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77% of pharmacies experience medicines shortages due to COVID-19

Shortages of medicines were high on the list of problems caused by COVID-19 for the pharmacy workforce

COVID-19 related medicines shortages have affected 77% of pharmacy professionals and are the biggest problem businesses have faced since the outbreak, a C+D survey can reveal.

Seventy-seven per cent of the 932 pharmacy professionals who responded to the survey's question said they have experienced medicines shortages as a result of COVID-19.

The C+D survey, which ran from April 1 to May 10 and covered pharmacy teams in all four UK nations, asked respondents how their business had been affected by COVID-19, with almost eight in 10 flagging up medicines shortages as a key concern.

One respondent said that medicines shortages were “making life extremely difficult” and called for a “clearer price concession system” to mitigate against the dispensing losses they were incurring.

“Increased prescription volume and drug shortages have added to an already huge workload,” another respondent commented.

Two other respondents said trying to source alternative medicines for patients was time-consuming, and one commented that they were “continually having to contact prescribers for alternatives”. Several respondents said patients do not understand medicines shortages.

The question allowed multiple answers to be selected, with 54% of respondents highlighting a lack of protective equipment as an essential problem, 50% an absence of COVID-19 testing for staff and 48% less money from clinical services since the start of the outbreak.

Future problems

When asked about their concerns over the impact of COVID-19 on their pharmacy going forward, 85% of 962 respondents to the question said they were worried about becoming infected with the virus or passing it on to others.

Medicines shortages were the second biggest concern for the future, with 75.5% selecting it.

Other major concerns were a lack of personal protective equipment (55%), a lack of COVID-19 tests for staff (52%) having to close the business due to staff sickness (47%) and less money from clinical services (42%)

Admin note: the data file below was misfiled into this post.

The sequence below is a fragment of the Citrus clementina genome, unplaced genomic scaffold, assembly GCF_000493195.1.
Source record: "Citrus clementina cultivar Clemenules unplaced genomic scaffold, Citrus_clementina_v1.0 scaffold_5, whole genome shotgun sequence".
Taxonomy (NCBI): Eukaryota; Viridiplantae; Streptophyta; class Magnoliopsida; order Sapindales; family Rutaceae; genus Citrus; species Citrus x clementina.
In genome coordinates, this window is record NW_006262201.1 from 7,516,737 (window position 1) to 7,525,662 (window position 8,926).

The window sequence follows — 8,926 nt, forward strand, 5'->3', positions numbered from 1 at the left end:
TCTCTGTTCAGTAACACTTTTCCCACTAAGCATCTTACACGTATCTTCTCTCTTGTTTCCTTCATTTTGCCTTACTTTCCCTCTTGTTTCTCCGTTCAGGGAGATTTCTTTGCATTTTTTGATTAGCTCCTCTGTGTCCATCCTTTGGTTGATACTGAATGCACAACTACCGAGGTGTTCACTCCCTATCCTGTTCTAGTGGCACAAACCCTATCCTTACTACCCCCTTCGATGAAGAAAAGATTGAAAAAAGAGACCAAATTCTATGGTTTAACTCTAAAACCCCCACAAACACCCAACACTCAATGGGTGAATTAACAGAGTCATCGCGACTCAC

Several respondents commented about the price of medicines having risen above the drug tariff price, with one stating that an issue is “huge increases in generic prices”, for which pharmacies “will not be compensated”.

One respondent gave the example of sertraline tablets and explained that “low supply and high demand” of some “key medicines”, such as sertraline 50mg and 100mg has caused an overinflation of prices. A different person described sertraline as “extortionate”.

How are medicines shortages affecting your pharmacy?

Peed Off Superintendent, Superintendent Pharmacist

How can you dispense drugs when you don't know the remuneration price??? We don't get NCSO prices until after we have supplied drug (and sometimes even after end of month)...what a joke of a system.....I left a LPC because they and PSNC couldn't see the problem with other business or profession would accept such a scheme...but no one is willing to stop this STUPIDITY. 

Peed Off Superintendent, Superintendent Pharmacist

Just made a post about how NCSO is not fit for purpose removed....I guess I was a bit more forceful on the topic than this

Leon The Apothecary, Student

Speaking of high demand and short supplies, who is looking forward to Flu Jab Season?

Soon-To-Be Ex-Pharmacist, Superintendent Pharmacist

MEEEEEEEEEEEEEEEEEEEEEEE!!!!!!!!!!!!!!!!!!!!!!!!!!! (because I'll have left pharmacy by then!)

Alexander The Great, Community pharmacist

I would actually like to hear who the 23% that dont have problems are. Total amazement. Do those 23% not dispense ranitidine or sertraline??? Other ones were semi-sodium valproate, clenil and fostair.... like whaaaaaaaaat?

Pharm Druggist, Community pharmacist

Echo this completely. Not even the vertically integrated ones will have escaped these kind of shortages

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